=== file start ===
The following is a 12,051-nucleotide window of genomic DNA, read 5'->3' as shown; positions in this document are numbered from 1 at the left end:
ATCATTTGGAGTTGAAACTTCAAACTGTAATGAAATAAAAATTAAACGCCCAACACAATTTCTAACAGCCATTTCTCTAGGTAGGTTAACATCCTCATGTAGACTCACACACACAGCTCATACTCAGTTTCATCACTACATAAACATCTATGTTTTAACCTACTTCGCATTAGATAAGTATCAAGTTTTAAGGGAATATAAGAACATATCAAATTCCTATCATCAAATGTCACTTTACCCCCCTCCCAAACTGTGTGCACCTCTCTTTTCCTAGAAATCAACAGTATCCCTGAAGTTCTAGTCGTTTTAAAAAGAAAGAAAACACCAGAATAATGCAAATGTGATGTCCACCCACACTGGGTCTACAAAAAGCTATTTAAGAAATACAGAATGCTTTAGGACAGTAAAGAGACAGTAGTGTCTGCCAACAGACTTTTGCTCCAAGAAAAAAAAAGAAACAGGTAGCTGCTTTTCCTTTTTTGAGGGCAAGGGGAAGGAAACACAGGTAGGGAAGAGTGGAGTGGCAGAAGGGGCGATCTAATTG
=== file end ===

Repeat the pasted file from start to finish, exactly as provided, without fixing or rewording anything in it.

The following is a 12,051-nucleotide window of genomic DNA, read 5'->3' as shown; positions in this document are numbered from 1 at the left end:
ATCATTTGGAGTTGAAACTTCAAACTGTAATGAAATAAAAATTAAACGCCCAACACAATTTCTAACAGCCATTTCTCTAGGTAGGTTAACATCCTCATGTAGACTCACACACACAGCTCATACTCAGTTTCATCACTACATAAACATCTATGTTTTAACCTACTTCGCATTAGATAAGTATCAAGTTTTAAGGGAATATAAGAACATATCAAATTCCTATCATCAAATGTCACTTTACCCCCCTCCCAAACTGTGTGCACCTCTCTTTTCCTAGAAATCAACAGTATCCCTGAAGTTCTAGTCGTTTTAAAAAGAAAGAAAACACCAGAATAATGCAAATGTGATGTCCACCCACACTGGGTCTACAAAAAGCTATTTAAGAAATACAGAATGCTTTAGGACAGTAAAGAGACAGTAGTGTCTGCCAACAGACTTTTGCTCCAAGAAAAAAAAAGAAACAGGTAGCTGCTTTTCCTTTTTTGAGGGCAAGGGGAAGGAAACACAGGTAGGGAAGAGTGGAGTGGCAGAAGGGGCGATCTAATTG